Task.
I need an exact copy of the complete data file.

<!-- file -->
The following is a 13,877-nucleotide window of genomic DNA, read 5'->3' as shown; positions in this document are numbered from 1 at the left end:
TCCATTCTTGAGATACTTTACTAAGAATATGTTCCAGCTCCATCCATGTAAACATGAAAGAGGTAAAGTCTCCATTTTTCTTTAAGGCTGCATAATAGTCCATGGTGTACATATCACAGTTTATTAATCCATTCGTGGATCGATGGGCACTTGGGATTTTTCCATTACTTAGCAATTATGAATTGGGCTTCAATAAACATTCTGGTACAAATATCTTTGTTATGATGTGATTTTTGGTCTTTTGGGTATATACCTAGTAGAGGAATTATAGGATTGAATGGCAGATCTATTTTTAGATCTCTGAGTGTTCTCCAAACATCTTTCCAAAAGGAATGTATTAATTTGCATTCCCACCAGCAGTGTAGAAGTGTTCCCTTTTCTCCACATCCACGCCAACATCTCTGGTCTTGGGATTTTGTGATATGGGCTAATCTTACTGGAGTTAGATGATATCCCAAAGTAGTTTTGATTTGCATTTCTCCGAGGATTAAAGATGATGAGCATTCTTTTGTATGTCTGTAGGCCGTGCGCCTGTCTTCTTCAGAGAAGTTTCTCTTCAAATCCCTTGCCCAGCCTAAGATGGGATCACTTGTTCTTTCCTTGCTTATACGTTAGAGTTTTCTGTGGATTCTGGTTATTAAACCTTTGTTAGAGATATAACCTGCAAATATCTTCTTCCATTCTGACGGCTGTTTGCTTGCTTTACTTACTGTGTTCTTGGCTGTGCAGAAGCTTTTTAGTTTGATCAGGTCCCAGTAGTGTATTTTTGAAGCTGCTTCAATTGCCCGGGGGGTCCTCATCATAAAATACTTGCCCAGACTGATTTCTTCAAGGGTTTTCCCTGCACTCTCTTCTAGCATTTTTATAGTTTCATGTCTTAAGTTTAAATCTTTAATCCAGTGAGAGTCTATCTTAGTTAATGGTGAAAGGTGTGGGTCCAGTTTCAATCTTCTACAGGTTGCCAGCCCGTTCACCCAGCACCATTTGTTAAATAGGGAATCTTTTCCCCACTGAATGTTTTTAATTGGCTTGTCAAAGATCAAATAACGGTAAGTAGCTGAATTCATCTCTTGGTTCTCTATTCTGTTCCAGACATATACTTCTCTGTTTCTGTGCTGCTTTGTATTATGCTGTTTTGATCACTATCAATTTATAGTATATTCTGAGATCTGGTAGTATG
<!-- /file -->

The following is a 13,877-nucleotide window of genomic DNA, read 5'->3' as shown; positions in this document are numbered from 1 at the left end:
TCCATTCTTGAGATACTTTACTAAGAATATGTTCCAGCTCCATCCATGTAAACATGAAAGAGGTAAAGTCTCCATTTTTCTTTAAGGCTGCATAATAGTCCATGGTGTACATATCACAGTTTATTAATCCATTCGTGGATCGATGGGCACTTGGGATTTTTCCATTACTTAGCAATTATGAATTGGGCTTCAATAAACATTCTGGTACAAATATCTTTGTTATGATGTGATTTTTGGTCTTTTGGGTATATACCTAGTAGAGGAATTATAGGATTGAATGGCAGATCTATTTTTAGATCTCTGAGTGTTCTCCAAACATCTTTCCAAAAGGAATGTATTAATTTGCATTCCCACCAGCAGTGTAGAAGTGTTCCCTTTTCTCCACATCCACGCCAACATCTCTGGTCTTGGGATTTTGTGATATGGGCTAATCTTACTGGAGTTAGATGATATCCCAAAGTAGTTTTGATTTGCATTTCTCCGAGGATTAAAGATGATGAGCATTCTTTTGTATGTCTGTAGGCCGTGCGCCTGTCTTCTTCAGAGAAGTTTCTCTTCAAATCCCTTGCCCAGCCTAAGATGGGATCACTTGTTCTTTCCTTGCTTATACGTTAGAGTTTTCTGTGGATTCTGGTTATTAAACCTTTGTTAGAGATATAACCTGCAAATATCTTCTTCCATTCTGACGGCTGTTTGCTTGCTTTACTTACTGTGTTCTTGGCTGTGCAGAAGCTTTTTAGTTTGATCAGGTCCCAGTAGTGTATTTTTGAAGCTGCTTCAATTGCCCGGGGGGTCCTCATCATAAAATACTTGCCCAGACTGATTTCTTCAAGGGTTTTCCCTGCACTCTCTTCTAGCATTTTTATAGTTTCATGTCTTAAGTTTAAATCTTTAATCCAGTGAGAGTCTATCTTAGTTAATGGTGAAAGGTGTGGGTCCAGTTTCAATCTTCTACAGGTTGCCAGCCCGTTCACCCAGCACCATTTGTTAAATAGGGAATCTTTTCCCCACTGAATGTTTTTAATTGGCTTGTCAAAGATCAAATAACGGTAAGTAGCTGAATTCATCTCTTGGTTCTCTATTCTGTTCCAGACATATACTTCTCTGTTTCTGTGCTGCTTTGTATTATGCTGTTTTGATCACTATCAATTTATAGTATATTCTGAGATCTGGTAGTATG